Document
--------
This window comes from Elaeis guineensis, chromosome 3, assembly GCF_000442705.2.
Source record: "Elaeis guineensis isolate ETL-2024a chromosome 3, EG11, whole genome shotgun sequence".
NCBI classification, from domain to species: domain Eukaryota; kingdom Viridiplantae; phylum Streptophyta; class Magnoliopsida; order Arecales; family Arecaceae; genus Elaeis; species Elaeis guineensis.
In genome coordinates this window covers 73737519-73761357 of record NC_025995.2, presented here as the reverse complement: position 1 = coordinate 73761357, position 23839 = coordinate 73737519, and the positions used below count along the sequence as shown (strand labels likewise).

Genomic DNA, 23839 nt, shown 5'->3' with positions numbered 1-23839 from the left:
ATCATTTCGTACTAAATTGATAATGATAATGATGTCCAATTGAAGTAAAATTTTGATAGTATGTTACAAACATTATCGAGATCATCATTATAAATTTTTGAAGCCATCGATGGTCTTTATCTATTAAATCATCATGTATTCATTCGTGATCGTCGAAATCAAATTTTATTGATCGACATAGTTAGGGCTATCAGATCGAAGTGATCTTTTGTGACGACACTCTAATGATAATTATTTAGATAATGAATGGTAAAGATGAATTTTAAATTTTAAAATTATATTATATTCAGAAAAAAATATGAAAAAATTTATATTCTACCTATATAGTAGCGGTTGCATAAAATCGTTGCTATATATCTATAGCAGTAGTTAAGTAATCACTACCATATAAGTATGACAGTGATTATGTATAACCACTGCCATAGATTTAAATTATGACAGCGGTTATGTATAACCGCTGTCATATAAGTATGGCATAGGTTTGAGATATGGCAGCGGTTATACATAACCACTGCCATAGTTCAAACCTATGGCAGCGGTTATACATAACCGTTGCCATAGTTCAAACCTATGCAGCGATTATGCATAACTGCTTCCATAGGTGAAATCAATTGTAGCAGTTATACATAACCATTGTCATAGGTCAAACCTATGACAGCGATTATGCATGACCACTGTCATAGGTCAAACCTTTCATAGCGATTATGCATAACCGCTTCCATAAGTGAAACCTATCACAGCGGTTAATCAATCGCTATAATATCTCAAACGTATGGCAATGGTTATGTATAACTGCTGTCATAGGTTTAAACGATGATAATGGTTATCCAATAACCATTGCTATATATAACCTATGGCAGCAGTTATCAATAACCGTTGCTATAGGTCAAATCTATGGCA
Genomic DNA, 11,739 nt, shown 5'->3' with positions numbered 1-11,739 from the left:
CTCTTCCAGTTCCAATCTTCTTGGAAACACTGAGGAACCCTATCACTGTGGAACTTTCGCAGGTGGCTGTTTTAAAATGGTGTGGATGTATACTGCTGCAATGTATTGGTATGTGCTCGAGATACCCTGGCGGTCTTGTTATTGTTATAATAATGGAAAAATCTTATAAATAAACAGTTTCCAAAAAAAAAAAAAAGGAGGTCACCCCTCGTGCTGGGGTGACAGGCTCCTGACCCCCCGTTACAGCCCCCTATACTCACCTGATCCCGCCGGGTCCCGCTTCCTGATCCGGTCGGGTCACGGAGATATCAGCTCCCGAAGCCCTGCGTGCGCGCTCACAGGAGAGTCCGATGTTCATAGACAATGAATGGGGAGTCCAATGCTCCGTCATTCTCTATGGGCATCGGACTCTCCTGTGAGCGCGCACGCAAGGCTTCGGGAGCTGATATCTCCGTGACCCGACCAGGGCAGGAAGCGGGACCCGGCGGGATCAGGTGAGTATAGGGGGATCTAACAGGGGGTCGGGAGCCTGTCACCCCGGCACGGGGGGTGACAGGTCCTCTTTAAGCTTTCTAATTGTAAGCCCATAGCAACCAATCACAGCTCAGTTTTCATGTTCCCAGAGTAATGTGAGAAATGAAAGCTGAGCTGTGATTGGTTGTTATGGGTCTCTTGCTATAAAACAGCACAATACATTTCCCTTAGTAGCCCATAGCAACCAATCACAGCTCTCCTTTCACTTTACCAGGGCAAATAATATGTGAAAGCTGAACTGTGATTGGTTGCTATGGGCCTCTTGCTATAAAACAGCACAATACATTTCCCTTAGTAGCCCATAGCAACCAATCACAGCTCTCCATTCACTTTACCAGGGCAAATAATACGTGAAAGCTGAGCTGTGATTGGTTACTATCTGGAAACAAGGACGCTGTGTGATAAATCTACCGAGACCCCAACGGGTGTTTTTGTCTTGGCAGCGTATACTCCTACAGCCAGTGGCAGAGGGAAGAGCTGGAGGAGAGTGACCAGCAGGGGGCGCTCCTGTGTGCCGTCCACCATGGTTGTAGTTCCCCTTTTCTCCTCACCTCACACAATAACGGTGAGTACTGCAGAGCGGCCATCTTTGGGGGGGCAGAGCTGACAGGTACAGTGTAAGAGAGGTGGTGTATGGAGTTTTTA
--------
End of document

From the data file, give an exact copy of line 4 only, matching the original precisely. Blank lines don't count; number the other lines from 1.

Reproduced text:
In genome coordinates this window covers 73737519-73761357 of record NC_025995.2, presented here as the reverse complement: position 1 = coordinate 73761357, position 23839 = coordinate 73737519, and the positions used below count along the sequence as shown (strand labels likewise).